Previous studies have shown that CR causes bone loss that may be proportional to the amount of weight lost; the approximate 2% loss of hip BMD in the CR group is consistent with the observed weight loss of approximately 10%.10-20 On the other hand, previous studies have shown that EX generally has positive effects on BMD.21 However, in these studies, EX usually resulted in little or no weight loss because of increased energy intake. Thus, there is little information on the effects of EX-induced weight loss on BMD. To our knowledge, only 1 previous study compared the effects of CR- and EX-induced weight loss on BMD.28 In that study, weight loss was 2-fold greater in the CR group (approximately 6%) than in the EX group (approximately 3%), and the CR group lost BMD (1.5%), whereas the EX group did not. In the present study, we carefully monitored energy balance (eg, using food diaries and heart rate monitors) to (1) reduce caloric intake without changing energy expenditure in the CR group and (2) increase energy expenditure without changing caloric intake in the EX group. Our study, therefore, provides novel information on the skeletal effects of CR- and EX-induced weight loss. Despite both weight loss and increased bone turnover in the CR and EX groups, only the CR group had a significant decrease in BMD.
A common explanation given for the bone loss induced by weight loss is reduction in mechanical stress on the weight-bearing skeleton (ie, hip and spine).13,29 Accordingly, the preservation of BMD in the EX group could be mediated through EX-induced bone loading.30 However, because bone loss with weight loss also occurs in nonweight bearing sites,31 other mechanisms for weight loss–induced bone loss have been proposed, such as the decline in bone-active hormones produced by adipocytes.32 Among such hormones, leptin has emerged as a candidate responsible for the protective effects of fat on bone33 and has been shown to decrease receptor activator of nuclear factor κB ligand levels34 and increase osteoprotegerin levels with inhibition of osteoclastogenesis.35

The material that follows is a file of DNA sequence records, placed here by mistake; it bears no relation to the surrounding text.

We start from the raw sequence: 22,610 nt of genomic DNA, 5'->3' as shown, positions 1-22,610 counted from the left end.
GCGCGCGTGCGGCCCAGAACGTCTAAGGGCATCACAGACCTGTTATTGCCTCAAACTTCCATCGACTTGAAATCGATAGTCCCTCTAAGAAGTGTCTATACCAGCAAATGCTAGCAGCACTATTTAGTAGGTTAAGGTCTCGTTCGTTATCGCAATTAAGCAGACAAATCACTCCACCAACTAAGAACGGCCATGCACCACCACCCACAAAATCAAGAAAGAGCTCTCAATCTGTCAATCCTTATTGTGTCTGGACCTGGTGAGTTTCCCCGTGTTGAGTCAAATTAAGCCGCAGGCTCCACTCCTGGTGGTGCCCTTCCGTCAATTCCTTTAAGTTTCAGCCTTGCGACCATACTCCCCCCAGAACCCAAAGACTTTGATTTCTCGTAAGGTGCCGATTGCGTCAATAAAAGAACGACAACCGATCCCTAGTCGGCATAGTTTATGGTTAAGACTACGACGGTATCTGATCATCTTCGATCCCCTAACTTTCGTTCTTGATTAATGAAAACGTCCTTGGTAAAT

As expected with weight loss, we found that leptin levels decreased similarly in the EX and CR groups. Accordingly, fat mass decreased to a similar extent (approximately 6 kg) in the EX and CR groups, as previously reported.23 However, leptin changes did not correlate with BMD changes, and the EX group did not have a decrease in BMD despite reduced leptin concentrations. Therefore, our results do not support an important role for leptin. There were also no significant changes in estradiol levels, despite use of an ultrasensitive estradiol assay. However, these findings must be interpreted cautiously because approximately one third of female subjects were receiving hormone therapy (although we enrolled only women using a stable dose prior to the study). These findings are consistent with previous reports demonstrating that (1) the association with BMD is stronger for weight than for estrogen concentrations9 and (2) estrogen production may not be the most significant predictor of BMD.36